See more of the story

From his office in Lena, Ill., 35 miles south of New Glarus, Wis., Doug Dufford of the Illinois Department of Natural Resources has watched chronic wasting disease (CWD) take its toll on wild deer herds in both states.

Wildlife officials on each side of the Illinois-Wisconsin border detected the always-fatal neurological disease in 2002, but a much more aggressive fight of the disease in Illinois has kept infection rates around 1 percent. In pockets of Wisconsin, where hunter resistance discouraged large-scale deer removals, one of every two mature bucks and one of every four adult females is now infected with the mad cow-like disease.

From afar, Dufford realizes Minnesota is trying to extinguish its second outbreak ever of CWD in the wild. At the same time, there’s an outbreak of CWD in captive deer, centered on a Crow Wing County farm that promotes private hunts. Unlike Minnesota, Illinois doesn’t allow shooting of penned deer.

Dufford said he wholly agrees with Minnesota unleashing heavy firepower to remove as many CWD-positive deer as possible in Fillmore County. Last week, federal sharpshooters settled into an area between Preston, Fountain and Lanesboro to compound the effort. The “hot zone’’ culling began with a two-week special hunt and four weeks of additional deer removals by area landowners before the sharpshooters arrived Monday from U.S. Department of Agriculture’s Wildlife Services division.

Testing brain and lymph tissues from thousands of whitetails harvested in the area has detected nine CWD-positive deer in a narrow cluster. The ninth was confirmed Friday.

“The best strategy is to hit it with everything you’ve got and hope for the best,’’ Dufford said. ‘’It’s an opportunity you only get once.’’

If CWD becomes established in Minnesota, as it has in 16 Illinois counties, disease fighting affects every annual hunting season, Dufford said. Illinois’ approach has been to conduct aerial surveys of deer densities in the infected zones and aggressively cull the most populated 5-by-5 mile areas.

Extra hunting is permitting in those hot zones, followed by mandatory organized sharpshooting campaigns for about 50 Illinois DNR wildlife biologists, foresters, non-game personnel and fisheries staff.

“In the early days it was voluntary — anyone who was willing,’’ Dufford said. “Then we made it mandatory.’’

He said the agency took guidance from USDA’s wildlife services team, the original sharpshooters.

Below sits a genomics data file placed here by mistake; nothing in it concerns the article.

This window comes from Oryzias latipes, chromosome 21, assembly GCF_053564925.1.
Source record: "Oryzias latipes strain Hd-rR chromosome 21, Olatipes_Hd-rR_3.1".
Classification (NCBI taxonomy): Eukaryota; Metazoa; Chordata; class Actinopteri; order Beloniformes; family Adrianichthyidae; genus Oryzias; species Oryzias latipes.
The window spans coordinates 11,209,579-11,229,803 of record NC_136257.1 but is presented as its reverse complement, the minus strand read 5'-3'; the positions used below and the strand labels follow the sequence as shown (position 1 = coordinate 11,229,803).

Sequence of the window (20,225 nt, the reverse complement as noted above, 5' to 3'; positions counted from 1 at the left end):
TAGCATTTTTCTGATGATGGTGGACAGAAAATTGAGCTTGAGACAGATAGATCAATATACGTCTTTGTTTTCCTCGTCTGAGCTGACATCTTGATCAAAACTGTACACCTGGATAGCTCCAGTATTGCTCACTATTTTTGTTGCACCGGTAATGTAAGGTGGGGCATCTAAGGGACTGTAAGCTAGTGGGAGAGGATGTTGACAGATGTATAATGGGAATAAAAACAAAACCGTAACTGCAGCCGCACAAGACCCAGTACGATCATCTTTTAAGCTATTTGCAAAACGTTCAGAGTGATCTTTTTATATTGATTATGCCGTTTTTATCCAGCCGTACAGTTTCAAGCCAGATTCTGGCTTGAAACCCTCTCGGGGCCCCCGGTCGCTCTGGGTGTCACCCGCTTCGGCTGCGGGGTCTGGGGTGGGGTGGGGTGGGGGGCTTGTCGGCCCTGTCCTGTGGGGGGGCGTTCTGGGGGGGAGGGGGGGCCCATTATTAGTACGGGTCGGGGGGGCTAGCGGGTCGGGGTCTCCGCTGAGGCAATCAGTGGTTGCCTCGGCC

“We watched how they did it and used them as an example to train our own staff,’’ Dufford said.

Now, when extra hunting is followed by Illinois DNR sharpshooting, deer numbers in a designated block drop noticeably, affecting hunts in subsequent years, Dufford said.

“You’re not achieving disease control if you don’t lower deer densities,’’ he said.

USDA Wildlife Services District Supervisor John Hart of Grand Rapids, Minn., said a crew of four to seven staff biologists and technicians will patrol for deer in the Minnesota hot zone, possibly until March 19.

The highly trained federal sharpshooters, more commonly used to fix beaver damage, control problem wolves and remove wildlife from airports, are working around the clock to shoot as many deer in and around the small home range of four female deer that have tested positive for CWD. Hart said some team members spread corn for bait during the day and seek landowner permission to hunt where deer are congregating.

“Certainly not all landowners are inviting us onto their land, but cooperation has been good,’’ he said.

Most shooting is done at night with .308 rifles outfitted with night vision scopes and sound suppressors. Scouting is aided by thermal imaging equipment that can detect deer on the move or in beds from distances of up to a half-mile. Shots are made from ground blinds, tree stands and vehicles and the scopes are good for distances of 100-200 yards.

The goal is to remove five to 10 deer per shift. Eighteen deer were harvested in the team’s first three full days of work. The carcasses are refrigerated and released for human consumption if tissue samples test negative for CWD.

The Wildlife Services contract is not to exceed $290,000, and the tally could be lower. But all included, the CWD fight in southeastern Minnesota that started last fall likely will cost taxpayers $650,000 to $700,000, the DNR said.

USDA sharpshooters also were used by the DNR in 2011 to stop an outbreak of CWD in wild deer around Pine Island.

In that case, the team removed more than 600 deer of all types over a broad area. The Fillmore County effort is focused only on adult deer in a small area where the outbreak appears to be contained.

“Here we are zeroing in on a bull’s-eye,’’ Hart said.